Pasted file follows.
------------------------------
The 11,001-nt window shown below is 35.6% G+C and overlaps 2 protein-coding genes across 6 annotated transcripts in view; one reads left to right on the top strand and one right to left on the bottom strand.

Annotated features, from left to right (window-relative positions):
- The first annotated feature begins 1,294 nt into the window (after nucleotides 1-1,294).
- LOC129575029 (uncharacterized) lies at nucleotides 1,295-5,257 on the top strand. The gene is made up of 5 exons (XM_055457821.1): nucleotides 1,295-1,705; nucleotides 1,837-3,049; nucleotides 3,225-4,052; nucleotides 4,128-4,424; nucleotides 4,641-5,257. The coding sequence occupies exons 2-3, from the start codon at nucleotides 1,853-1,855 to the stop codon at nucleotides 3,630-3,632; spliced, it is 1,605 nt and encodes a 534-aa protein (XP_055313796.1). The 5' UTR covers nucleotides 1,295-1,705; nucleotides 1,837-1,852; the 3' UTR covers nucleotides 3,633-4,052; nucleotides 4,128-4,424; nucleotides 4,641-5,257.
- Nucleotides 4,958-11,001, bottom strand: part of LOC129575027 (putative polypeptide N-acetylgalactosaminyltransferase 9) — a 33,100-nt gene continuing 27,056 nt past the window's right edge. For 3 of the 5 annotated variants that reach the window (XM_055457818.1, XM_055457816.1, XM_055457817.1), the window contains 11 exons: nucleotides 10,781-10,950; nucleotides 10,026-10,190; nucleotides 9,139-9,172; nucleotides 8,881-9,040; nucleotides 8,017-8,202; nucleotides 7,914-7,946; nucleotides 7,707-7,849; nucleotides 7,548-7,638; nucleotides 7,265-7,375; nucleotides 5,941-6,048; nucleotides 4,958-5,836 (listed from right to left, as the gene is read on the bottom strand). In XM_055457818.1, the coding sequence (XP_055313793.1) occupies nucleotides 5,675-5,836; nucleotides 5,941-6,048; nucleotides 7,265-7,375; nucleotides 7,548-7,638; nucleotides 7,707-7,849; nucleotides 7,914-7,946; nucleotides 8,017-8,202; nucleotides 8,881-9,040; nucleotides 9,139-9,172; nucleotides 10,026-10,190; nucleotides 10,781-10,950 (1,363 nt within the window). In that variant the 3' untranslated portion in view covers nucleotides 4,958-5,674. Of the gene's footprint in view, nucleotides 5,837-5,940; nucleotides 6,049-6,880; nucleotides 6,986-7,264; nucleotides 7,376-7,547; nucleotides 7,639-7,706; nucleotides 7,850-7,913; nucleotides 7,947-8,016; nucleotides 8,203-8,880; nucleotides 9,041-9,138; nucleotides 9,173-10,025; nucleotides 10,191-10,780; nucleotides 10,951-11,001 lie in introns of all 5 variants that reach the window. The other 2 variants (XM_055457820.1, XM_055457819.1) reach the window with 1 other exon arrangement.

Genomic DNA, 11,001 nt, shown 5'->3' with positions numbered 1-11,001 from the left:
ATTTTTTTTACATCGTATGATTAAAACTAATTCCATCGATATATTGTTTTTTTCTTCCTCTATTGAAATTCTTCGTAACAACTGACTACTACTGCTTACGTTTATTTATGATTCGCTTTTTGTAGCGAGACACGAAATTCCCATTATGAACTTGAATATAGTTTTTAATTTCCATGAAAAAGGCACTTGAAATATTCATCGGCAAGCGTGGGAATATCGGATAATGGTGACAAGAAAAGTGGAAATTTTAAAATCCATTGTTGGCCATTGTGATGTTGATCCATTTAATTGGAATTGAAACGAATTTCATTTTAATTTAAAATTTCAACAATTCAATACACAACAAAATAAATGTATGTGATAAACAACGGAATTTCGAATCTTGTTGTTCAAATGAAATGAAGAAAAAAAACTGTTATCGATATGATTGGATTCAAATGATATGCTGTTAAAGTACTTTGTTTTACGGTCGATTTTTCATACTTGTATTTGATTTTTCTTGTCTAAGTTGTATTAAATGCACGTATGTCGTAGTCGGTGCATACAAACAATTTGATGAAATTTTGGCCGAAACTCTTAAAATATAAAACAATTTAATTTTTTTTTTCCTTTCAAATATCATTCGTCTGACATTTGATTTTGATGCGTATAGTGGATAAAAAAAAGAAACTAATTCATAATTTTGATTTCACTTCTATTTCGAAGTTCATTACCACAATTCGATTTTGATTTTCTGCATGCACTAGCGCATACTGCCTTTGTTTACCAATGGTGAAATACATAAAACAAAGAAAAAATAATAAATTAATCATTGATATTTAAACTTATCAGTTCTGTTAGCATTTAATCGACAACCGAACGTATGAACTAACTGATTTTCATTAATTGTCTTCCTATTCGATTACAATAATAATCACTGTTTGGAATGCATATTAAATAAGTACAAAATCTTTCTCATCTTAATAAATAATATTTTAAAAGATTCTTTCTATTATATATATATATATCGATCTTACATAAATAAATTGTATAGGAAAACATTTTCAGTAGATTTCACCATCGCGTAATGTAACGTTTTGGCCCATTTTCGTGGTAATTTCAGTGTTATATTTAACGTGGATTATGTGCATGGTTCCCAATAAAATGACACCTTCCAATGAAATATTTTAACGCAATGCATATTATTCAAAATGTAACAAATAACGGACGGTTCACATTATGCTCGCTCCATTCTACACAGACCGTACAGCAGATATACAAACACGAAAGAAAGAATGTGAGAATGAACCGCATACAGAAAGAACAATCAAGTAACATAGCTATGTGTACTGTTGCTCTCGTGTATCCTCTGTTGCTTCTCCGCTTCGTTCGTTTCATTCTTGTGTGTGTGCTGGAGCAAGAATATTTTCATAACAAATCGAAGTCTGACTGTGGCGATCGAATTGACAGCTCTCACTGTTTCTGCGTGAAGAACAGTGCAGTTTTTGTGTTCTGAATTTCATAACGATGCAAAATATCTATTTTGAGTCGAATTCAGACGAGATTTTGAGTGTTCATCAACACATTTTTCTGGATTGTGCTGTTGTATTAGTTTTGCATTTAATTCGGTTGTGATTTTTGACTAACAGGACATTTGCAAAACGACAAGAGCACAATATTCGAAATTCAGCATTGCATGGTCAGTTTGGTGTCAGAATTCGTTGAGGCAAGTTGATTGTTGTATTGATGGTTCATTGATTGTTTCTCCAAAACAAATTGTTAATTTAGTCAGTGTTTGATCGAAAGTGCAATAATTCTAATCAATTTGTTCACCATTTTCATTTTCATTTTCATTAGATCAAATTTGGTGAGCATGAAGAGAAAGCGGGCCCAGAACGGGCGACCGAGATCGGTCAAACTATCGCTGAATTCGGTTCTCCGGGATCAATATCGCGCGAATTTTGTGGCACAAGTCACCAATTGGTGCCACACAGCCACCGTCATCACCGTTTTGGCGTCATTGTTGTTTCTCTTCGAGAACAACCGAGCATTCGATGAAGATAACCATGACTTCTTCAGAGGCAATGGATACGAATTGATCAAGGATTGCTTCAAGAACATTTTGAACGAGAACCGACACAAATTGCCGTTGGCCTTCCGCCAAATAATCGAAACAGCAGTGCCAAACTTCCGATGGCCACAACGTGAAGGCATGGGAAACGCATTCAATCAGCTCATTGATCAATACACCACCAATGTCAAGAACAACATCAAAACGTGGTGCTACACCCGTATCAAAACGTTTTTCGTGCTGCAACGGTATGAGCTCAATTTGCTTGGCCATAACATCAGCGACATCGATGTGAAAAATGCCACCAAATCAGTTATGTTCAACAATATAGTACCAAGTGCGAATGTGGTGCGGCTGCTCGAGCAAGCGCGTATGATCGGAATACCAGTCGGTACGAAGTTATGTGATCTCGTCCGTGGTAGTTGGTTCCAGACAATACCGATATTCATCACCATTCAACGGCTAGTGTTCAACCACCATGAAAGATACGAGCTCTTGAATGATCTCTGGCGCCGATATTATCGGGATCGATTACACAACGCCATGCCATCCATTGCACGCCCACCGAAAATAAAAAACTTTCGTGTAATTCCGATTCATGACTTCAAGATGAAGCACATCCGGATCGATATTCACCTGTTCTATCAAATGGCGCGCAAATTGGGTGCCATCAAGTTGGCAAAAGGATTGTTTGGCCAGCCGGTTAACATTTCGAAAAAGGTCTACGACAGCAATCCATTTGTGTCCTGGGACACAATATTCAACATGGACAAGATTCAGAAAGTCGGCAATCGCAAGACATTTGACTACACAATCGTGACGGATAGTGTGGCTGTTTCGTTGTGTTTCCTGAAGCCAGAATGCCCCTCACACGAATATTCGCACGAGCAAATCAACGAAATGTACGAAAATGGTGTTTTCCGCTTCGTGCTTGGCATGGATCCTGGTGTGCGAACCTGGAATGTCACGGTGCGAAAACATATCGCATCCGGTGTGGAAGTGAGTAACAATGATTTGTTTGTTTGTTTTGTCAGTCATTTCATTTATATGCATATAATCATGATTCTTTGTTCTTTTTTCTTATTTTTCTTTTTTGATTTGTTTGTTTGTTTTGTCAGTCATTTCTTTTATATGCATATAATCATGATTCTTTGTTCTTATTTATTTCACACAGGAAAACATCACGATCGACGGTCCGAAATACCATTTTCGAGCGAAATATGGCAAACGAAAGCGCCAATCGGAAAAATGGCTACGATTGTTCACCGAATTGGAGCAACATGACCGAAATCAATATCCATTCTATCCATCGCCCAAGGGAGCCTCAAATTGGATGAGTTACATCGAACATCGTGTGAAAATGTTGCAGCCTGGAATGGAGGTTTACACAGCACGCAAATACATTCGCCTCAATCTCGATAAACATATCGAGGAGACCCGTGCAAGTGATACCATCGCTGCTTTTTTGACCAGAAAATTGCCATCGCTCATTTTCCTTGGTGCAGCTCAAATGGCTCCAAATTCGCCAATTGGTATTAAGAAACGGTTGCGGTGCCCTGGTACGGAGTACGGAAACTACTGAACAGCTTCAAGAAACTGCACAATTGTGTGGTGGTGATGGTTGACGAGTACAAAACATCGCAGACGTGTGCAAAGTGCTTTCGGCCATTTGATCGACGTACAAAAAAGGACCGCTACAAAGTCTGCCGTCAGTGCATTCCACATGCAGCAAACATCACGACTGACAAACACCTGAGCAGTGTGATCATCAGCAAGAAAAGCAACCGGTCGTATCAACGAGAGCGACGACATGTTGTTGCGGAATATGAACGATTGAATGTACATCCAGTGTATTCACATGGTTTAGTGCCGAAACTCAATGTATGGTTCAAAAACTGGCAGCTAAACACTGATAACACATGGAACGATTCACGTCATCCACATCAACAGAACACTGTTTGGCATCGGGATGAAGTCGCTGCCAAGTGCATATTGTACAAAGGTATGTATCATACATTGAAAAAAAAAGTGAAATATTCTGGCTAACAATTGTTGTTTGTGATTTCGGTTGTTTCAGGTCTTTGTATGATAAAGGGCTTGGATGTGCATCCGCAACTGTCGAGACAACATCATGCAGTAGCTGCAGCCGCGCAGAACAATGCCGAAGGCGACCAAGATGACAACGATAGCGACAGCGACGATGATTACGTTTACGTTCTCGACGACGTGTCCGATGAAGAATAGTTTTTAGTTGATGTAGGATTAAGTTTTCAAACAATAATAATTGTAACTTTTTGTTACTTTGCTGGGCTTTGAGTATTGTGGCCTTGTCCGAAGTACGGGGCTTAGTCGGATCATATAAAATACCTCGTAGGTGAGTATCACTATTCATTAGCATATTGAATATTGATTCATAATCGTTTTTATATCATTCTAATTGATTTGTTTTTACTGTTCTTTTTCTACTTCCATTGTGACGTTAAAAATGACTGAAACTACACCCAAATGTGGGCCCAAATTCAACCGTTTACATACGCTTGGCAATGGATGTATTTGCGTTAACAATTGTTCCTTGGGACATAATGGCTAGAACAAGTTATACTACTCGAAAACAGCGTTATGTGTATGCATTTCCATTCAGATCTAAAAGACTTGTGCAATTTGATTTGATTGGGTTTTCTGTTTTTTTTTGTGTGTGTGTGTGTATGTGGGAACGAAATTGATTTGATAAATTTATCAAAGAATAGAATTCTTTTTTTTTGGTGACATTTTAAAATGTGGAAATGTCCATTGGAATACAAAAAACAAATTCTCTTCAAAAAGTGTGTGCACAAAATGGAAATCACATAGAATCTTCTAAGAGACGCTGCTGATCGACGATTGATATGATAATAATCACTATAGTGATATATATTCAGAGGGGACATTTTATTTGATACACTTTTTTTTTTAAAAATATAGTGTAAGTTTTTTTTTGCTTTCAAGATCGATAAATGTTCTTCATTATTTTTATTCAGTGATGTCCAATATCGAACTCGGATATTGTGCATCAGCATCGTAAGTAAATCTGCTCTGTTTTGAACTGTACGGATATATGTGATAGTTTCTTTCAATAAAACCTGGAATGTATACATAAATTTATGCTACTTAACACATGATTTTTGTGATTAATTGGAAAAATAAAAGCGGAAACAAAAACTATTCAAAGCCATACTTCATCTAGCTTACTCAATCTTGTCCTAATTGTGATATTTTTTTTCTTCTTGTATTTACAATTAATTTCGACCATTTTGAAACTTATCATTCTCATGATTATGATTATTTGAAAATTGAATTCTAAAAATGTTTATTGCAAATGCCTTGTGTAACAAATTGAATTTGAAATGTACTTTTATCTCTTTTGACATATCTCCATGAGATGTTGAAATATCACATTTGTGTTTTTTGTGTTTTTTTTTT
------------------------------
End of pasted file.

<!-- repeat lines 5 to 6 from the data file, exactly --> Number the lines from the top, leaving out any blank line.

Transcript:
- Nucleotides 4,958-11,001, bottom strand: part of LOC129575027 (putative polypeptide N-acetylgalactosaminyltransferase 9) — a 33,100-nt gene continuing 27,056 nt past the window's right edge. For 3 of the 5 annotated variants that reach the window (XM_055457818.1, XM_055457816.1, XM_055457817.1), the window contains 11 exons: nucleotides 10,781-10,950; nucleotides 10,026-10,190; nucleotides 9,139-9,172; nucleotides 8,881-9,040; nucleotides 8,017-8,202; nucleotides 7,914-7,946; nucleotides 7,707-7,849; nucleotides 7,548-7,638; nucleotides 7,265-7,375; nucleotides 5,941-6,048; nucleotides 4,958-5,836 (listed from right to left, as the gene is read on the bottom strand). In XM_055457818.1, the coding sequence (XP_055313793.1) occupies nucleotides 5,675-5,836; nucleotides 5,941-6,048; nucleotides 7,265-7,375; nucleotides 7,548-7,638; nucleotides 7,707-7,849; nucleotides 7,914-7,946; nucleotides 8,017-8,202; nucleotides 8,881-9,040; nucleotides 9,139-9,172; nucleotides 10,026-10,190; nucleotides 10,781-10,950 (1,363 nt within the window). In that variant the 3' untranslated portion in view covers nucleotides 4,958-5,674. Of the gene's footprint in view, nucleotides 5,837-5,940; nucleotides 6,049-6,880; nucleotides 6,986-7,264; nucleotides 7,376-7,547; nucleotides 7,639-7,706; nucleotides 7,850-7,913; nucleotides 7,947-8,016; nucleotides 8,203-8,880; nucleotides 9,041-9,138; nucleotides 9,173-10,025; nucleotides 10,191-10,780; nucleotides 10,951-11,001 lie in introns of all 5 variants that reach the window. The other 2 variants (XM_055457820.1, XM_055457819.1) reach the window with 1 other exon arrangement.

Genomic DNA, 11,001 nt, shown 5'->3' with positions numbered 1-11,001 from the left: